President Obama’s SOTU address was politically shrewd, but ideologically circumscribed. He sought to box in his Republican rivals by posing political choices that cannot redound to their benefit. The sight of Republicans in unanimity deciding that America’s largest banks not be taxed, in both senses of the word, with the obligations of corporate citizenship after the non-corporate citizens of the nation had saved them from extinction will linger through election day. He also called attention to the dysfunctional nature of the Senate: its extra-constitutional de facto supermajority requirement (unique among democracies, especially egregious in a bicameral legislation with an additional choke point of a presidential veto, and within a body which is already undemocratic in that the smallest and largest states have equal representation); and the old-boy tradition of “holds” which serve to weaken the executive branch of all presidents in order to cater to the narcissistic whims of a single petulant Senator.
The Republicans’ chronic use of a politically cost-free filibuster has, essentially, ended Obama’s domestic presidency. So this speech was really an opportunity to begin to change how the political culture thinks about the enormous challenges facing our country. But other than the bank tax proposal and mild chiding about Senate obstructionism, Obama sought to engage Republicans not by demarcating a sharp line of policy contrast, but, rather, by essentially conceding to Republican arguments regarding budget freezes, tax cuts, nuclear power, offshore oil drilling, and even in the smallness of his jobs proposal. His stimulus plan, as AEI’s top economist noted in an analysis supported by other professional economists, added several points to the nation’s GDP, and prevented ever more severe unemployment. However, many Americans don’t grasp the counterintuitive notion of the necessity of government spending to generate demand at a time when they themselves aren’t spending (precisely the problem!). And Obama, at the time of the stimulus and during the SOTU, did nothing to disabuse voters of their misconceptions. He has allowed the inane Republican narrative that spending cuts during a massive recession or depression—precisely of the kind that plunged the nation into a second crippling recession in 1937 – are wise. Similarly, the budget freeze will only cripple his economic program and, by excluding military spending, only add to the fantasy that the we can ever eliminate the large, structural deficits that face us in the future without reducing military spending (eliminating all discretionary domestic spending—the parks, the roads, the environmental protection, the home heating oil for the poor, all of it—would by itself merely cut 500 billion or so from the deficit).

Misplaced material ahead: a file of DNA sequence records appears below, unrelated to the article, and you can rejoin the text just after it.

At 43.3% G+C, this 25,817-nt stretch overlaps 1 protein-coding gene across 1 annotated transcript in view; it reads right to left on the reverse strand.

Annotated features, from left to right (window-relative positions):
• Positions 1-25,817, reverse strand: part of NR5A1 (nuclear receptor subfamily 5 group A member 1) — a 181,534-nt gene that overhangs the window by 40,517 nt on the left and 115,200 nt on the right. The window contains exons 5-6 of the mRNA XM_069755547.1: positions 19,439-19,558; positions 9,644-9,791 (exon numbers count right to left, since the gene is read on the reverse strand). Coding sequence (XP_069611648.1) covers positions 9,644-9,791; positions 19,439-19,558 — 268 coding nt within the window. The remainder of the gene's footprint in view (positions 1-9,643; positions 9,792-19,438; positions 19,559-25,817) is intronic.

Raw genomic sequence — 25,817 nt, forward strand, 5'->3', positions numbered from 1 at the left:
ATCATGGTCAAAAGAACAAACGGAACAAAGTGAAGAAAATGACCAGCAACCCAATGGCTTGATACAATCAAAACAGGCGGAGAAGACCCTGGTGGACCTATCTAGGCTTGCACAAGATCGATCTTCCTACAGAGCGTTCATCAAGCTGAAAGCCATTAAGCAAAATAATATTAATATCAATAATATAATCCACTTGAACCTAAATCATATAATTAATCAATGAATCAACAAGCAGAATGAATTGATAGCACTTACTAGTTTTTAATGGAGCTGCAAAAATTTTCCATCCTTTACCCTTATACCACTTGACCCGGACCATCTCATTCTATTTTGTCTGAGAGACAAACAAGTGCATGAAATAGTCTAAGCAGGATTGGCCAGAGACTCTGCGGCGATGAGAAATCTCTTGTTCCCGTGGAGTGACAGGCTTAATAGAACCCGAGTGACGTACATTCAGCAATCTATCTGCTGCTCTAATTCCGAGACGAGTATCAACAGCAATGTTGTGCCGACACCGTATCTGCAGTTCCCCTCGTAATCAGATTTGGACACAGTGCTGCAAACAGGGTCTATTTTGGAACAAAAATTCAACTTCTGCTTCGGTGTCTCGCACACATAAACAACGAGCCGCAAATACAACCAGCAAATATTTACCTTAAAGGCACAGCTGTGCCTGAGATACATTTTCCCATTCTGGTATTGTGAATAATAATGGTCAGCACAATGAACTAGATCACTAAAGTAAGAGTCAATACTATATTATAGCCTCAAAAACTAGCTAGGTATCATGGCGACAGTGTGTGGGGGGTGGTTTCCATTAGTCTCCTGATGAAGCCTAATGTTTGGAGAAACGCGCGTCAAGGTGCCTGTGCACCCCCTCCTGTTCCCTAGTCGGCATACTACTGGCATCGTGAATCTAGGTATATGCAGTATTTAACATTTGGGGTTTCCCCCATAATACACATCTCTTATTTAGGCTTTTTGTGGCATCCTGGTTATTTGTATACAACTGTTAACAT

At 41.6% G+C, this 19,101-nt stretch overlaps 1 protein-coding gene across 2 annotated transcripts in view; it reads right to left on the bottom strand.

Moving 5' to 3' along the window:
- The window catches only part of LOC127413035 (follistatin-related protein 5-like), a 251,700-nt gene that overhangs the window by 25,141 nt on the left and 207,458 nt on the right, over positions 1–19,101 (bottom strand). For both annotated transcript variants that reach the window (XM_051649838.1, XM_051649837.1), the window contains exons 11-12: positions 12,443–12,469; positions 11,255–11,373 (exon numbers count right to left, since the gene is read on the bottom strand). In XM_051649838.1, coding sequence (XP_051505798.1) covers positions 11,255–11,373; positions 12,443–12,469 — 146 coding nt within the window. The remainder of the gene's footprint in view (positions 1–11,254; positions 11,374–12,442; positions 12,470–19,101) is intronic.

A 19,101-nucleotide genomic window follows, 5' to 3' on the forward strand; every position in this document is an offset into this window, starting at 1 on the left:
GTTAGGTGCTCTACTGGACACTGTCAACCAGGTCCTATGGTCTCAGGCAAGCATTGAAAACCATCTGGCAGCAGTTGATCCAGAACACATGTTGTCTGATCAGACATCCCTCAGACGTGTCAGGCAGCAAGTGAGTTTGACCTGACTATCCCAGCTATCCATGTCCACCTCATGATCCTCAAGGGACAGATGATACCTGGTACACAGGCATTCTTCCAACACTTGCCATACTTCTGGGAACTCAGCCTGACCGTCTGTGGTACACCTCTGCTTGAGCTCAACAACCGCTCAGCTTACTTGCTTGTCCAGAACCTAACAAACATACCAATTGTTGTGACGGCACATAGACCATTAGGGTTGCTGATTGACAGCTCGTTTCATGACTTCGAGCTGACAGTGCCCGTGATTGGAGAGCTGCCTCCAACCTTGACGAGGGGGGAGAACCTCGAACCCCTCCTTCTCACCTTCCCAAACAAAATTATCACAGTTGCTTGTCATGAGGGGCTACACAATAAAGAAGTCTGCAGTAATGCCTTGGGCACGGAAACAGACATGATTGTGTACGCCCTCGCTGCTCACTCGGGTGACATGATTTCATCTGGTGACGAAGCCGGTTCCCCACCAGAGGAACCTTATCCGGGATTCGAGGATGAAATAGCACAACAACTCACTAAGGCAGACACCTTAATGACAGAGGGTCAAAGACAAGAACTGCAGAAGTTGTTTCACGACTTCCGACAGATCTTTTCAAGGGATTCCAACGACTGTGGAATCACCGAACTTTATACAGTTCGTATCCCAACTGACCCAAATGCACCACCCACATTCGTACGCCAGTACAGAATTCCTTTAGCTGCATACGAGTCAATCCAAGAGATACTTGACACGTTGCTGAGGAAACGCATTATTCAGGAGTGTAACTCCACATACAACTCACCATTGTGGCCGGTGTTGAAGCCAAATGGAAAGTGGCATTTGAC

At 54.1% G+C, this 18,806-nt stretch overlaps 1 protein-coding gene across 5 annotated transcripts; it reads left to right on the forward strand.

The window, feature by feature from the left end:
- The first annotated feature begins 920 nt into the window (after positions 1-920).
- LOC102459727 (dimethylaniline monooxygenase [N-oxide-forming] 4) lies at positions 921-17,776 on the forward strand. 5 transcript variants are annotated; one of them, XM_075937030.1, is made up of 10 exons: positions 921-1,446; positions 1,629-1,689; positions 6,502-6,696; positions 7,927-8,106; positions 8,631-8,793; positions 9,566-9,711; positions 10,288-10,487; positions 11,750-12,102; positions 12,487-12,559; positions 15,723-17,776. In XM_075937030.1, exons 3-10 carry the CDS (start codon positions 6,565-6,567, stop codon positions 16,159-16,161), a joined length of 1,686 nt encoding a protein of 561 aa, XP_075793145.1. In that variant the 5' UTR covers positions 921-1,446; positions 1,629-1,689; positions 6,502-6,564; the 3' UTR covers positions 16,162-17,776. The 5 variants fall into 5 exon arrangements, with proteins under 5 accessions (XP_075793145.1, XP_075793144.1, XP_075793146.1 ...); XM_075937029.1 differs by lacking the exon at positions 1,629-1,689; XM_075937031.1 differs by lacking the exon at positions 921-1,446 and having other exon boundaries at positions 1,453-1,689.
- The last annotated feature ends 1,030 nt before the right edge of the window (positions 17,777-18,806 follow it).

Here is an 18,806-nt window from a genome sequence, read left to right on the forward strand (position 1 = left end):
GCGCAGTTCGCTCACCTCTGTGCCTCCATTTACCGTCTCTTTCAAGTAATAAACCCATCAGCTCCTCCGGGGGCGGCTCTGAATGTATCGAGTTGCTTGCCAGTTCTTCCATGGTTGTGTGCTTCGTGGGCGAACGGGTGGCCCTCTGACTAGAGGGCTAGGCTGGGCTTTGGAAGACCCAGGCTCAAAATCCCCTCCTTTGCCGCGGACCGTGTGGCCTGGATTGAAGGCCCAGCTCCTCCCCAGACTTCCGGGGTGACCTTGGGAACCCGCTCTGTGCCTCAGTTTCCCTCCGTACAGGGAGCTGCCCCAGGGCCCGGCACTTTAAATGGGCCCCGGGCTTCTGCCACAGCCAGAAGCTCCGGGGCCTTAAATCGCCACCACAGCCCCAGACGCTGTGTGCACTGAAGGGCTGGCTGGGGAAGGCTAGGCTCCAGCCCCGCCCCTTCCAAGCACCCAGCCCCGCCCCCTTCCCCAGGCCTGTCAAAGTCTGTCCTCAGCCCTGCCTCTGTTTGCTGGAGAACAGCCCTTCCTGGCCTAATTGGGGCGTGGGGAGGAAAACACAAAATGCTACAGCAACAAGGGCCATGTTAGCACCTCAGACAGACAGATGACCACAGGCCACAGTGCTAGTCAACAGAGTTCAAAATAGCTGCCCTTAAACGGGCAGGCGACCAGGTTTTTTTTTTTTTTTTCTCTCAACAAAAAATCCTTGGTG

As always, this moderation will be viewed as the second coming of Danton. The health care plan, whose passage he again urged, is essentially identical to that passed by a Republican governor in Massachusetts, and supported by both the Republican Senator-elect from that state and 68% of its voters, according to a new Washington Post poll. It is also less comprehensive and liberal in every respect than the 1994 Clinton plan, while taking ideas from the Republican alternative of that year. Indeed, it is a less liberal plan than that proposed by Richard Nixon in 1973! Still, we hear the tired refrain about a “government takeover of health care.” How could that be? Roughly half of health care has already been taken over by the government—the VA and Medicare—and the citizens love them. The other half—the employer provided part—is precisely what the bill, unfortunately, leaves untouched—yes, the part whose costs are growing even faster than the government programs.
So faced with a childish political culture, exemplified by his conservative political adversaries, who cannot even properly categorize Obama’s pragmatic, moderate liberalism for what it is, Obama himself has conceded even more ideological ground to these adversaries. He accepts with only marginal modifications the essential rhetorical frame that, since Ronald Reagan, they have constructed to explain American politics and economics: render unto the Market what is the Market’s, and render unto the Market what is the State’s and civil society’s.
Only once during his presidency has Obama given a speech – his Lincoln Day address in Springfield, Ill. last February – which sought to do what Reagan did during his first SOTU address in 1982 (and on many other occasions): make an argument not merely for discrete policies but on behalf of his world view. In Obama’s case, this speech advocated the use of the State as the vehicle for the collective aspirations of the American people, and thus to advance the aims of social justice. Conservatives should feel relieved that Obama—who is at his best when he is calmly professorial, rather than hortatory—has decided to drop this defense of liberalism from his presidency, and merely try to soften the edges of a Reaganist narrative he has decided to let stand.
Conservatism has failed, but its story lingers on.